Scott Morrison is sensibly trying to continue Malcolm Turnbull’s efforts, made late in his prime ministership, to mend relations with Beijing. Yet — because nothing sells China these days so well as large dollops of fear and loathing — Morrison’s first significant talk on the topic, a speech to the Chinese community in Sydney on October 4, went all but unreported until picked up by John Menadue’s policy-focused website, Pearls and Irritations.
Morrison repeated the themes of Turnbull’s August address at the University of New South Wales (which was pointedly made in the presence of China’s ambassador to Australia). A particularly strong focus was given to Chinese immigrants who live in Australia, and Australians with Chinese heritage:
There are 1.2 million Australians who identify as having Chinese ancestry — that’s larger than any other people of non-Anglo Saxon background. Despite some attitudes shown to Chinese Australians in earlier times — times long passed — Chinese Australians have always maintained a faith in our country, a devotion to family and hard work and a simple love of the Australian way of life. We cherish their contribution in all its facets. It enriches us, and that means we’re better for it.
Morrison’s speech, like Turnbull’s before it, came at a time when relations between Australia and its biggest two-way trade partner and wannabe regional hegemon continue to plumb depths not seen in almost a decade, and possibly longer.
Top-level visits between Australian and Chinese senior leaders have been frozen by Beijing since both Turnbull and Julie Bishop bravely took China to task for its illegal, military and resource-focused encroachment into the South China Sea.
After Turnbull’s speech, both he and Bishop signaled their intention to attempt to travel to Beijing this year. But the Chinese government, via its official and semi-official media mouthpieces, have continued to pour scorn on Australia:
Canberra and Tokyo should not allow the resurgence of the Cold War paranoia that has already taken hold of the US, shape their actions …
[Australian leaders] should realise the full significance of a return of the full-scale mistrust of the Cold War, as it will create a fragile peace that risks being shattered by the slightest misstep. They should be aware that letting the US lead them by the nose as it pursues a confrontational strategy toward China is really not in their best interests.
China Daily editorial, October 13
And here is the rub: for the foreseeable future, Australia will remain between a rock and a hard place with China and an increasingly unpredictable US as its key strategic ally. It’s a position underscored by swelling numbers of US Marines stationed near Darwin’s China-owned port.
Menadue (a former Japan envoy and senior bureaucrat) and a list of other former ambassadors, including some who are long-time Communist Party critics, have welcomed Canberra’s continuing efforts at constructive engagement. And Morrison is, in his own words “relishing” the opportunity to directly engage with Chinese leaders during the annual summit season. But he should be careful what he wishes for.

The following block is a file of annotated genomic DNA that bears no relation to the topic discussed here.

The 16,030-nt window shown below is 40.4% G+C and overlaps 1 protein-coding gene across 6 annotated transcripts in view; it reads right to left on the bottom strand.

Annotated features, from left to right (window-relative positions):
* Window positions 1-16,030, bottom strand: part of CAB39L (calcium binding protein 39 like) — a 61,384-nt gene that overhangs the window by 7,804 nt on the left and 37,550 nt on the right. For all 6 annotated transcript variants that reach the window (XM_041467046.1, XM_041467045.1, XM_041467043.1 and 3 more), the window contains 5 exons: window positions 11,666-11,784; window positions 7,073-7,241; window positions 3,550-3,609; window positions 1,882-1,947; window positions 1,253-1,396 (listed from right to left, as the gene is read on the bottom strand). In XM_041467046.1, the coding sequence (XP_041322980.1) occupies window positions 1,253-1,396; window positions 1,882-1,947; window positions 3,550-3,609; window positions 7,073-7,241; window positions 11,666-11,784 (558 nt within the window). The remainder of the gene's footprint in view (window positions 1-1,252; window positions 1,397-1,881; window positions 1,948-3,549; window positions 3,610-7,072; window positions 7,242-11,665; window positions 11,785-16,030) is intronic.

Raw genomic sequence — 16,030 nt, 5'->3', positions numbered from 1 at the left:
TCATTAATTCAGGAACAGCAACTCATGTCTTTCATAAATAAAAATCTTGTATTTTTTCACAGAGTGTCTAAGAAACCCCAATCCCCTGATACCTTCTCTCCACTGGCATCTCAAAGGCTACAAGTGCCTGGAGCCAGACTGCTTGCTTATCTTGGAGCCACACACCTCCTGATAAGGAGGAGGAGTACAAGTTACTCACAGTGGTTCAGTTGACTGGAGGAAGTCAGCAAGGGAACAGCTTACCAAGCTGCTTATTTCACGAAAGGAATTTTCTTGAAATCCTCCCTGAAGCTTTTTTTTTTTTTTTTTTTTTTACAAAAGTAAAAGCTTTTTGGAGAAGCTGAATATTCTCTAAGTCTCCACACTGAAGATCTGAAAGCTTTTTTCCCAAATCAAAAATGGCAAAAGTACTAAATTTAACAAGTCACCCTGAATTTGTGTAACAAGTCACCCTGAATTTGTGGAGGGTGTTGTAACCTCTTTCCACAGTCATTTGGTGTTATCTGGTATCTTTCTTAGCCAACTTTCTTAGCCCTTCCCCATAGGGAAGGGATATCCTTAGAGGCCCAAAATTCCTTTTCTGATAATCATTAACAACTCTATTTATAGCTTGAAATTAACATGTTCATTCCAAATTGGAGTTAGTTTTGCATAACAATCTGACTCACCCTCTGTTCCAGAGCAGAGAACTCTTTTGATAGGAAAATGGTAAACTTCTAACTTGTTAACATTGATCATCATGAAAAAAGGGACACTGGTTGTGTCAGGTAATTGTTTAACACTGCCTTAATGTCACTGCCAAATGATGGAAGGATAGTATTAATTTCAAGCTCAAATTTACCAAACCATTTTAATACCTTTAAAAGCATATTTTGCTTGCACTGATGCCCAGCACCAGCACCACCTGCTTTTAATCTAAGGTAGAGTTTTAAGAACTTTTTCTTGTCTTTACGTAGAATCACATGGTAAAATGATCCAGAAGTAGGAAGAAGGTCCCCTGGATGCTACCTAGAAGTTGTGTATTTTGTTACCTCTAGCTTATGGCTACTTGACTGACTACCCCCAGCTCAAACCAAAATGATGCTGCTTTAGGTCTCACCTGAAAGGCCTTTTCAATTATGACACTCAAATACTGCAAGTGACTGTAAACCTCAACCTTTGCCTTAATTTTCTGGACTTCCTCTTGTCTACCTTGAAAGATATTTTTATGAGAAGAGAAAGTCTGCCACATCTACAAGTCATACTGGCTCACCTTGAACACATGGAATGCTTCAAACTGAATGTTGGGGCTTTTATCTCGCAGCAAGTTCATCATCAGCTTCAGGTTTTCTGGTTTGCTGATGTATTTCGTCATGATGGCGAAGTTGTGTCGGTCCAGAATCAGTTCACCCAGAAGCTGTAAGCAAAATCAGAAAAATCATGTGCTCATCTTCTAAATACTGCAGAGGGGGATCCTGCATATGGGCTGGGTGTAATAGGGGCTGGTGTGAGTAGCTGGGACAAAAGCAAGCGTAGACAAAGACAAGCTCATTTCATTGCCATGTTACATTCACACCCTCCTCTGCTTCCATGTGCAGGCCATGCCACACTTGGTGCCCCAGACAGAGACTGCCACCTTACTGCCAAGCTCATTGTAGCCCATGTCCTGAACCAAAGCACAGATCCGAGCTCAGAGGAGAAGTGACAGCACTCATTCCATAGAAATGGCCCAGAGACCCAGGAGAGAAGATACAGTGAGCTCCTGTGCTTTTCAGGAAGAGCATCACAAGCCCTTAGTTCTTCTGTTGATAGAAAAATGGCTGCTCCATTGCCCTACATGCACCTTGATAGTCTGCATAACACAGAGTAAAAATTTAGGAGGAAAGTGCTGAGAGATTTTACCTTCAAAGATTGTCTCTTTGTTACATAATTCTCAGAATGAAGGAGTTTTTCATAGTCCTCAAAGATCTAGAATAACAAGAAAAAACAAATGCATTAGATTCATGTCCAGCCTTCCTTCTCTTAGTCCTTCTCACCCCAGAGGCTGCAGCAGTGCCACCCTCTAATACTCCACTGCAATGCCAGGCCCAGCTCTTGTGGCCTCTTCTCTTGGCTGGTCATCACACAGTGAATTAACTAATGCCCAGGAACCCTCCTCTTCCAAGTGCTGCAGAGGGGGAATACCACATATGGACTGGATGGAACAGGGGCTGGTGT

Like Turnbull, Morrison gave Beijing effective full reassurance that Australia won’t join the US’ trade wars, lauding the influx of Chinese cash and people into the Australian economy. But what remains unclear is whether Beijing is interested in engagement on anything else but its own terms.
Meanwhile, the trade war with the US is heating up and there is already fallout in commodities prices and stock markets. The Chinese economy appears to be staying lower for longer, as evidenced by recent stimulus measures that have seeped out of Beijing. All this also flows into Australia’s other main trade partners including the US, Japan, South Korea and the big Southeast Asian economies, as well as New Zealand.
“Now Australia and China won’t always agree; we have different systems, national interests and concerns — spawning, naturally enough, alternative views from time to time,” Morrison said in his October 4 address. “But this is what’s crucial: we manage these divergences constructively, guided by the principle of equality and our deep and abiding mutual respect.”
For now at least it seems Beijing is not interested in reconciliation until Australia, as the state-run China Daily said, stops “being led by the nose by the US”.
Resentment is also bubbling away amongst the “don’t sell the farm” NIMBYs — usually led from the front from the agrarian socialists in the National Party — over the impending sale of James Packer’s private company Consolidated Press Holding’s vast agricultural assets worth up to $1 billion, upon which China has its acquisitive eye.
Readers may remember Chinese companies were barred from acquiring Australia’s largest cattle station group S. Kidman by then-treasurer Morrison in 2016. Gina Rinehart eventually bought the company.
Morrison may have good intentions, but until Australia (whether this government or the next) bites the bullet and clearly outlines a medium- to long-term China policy, the bad blood is likely to continue flowing.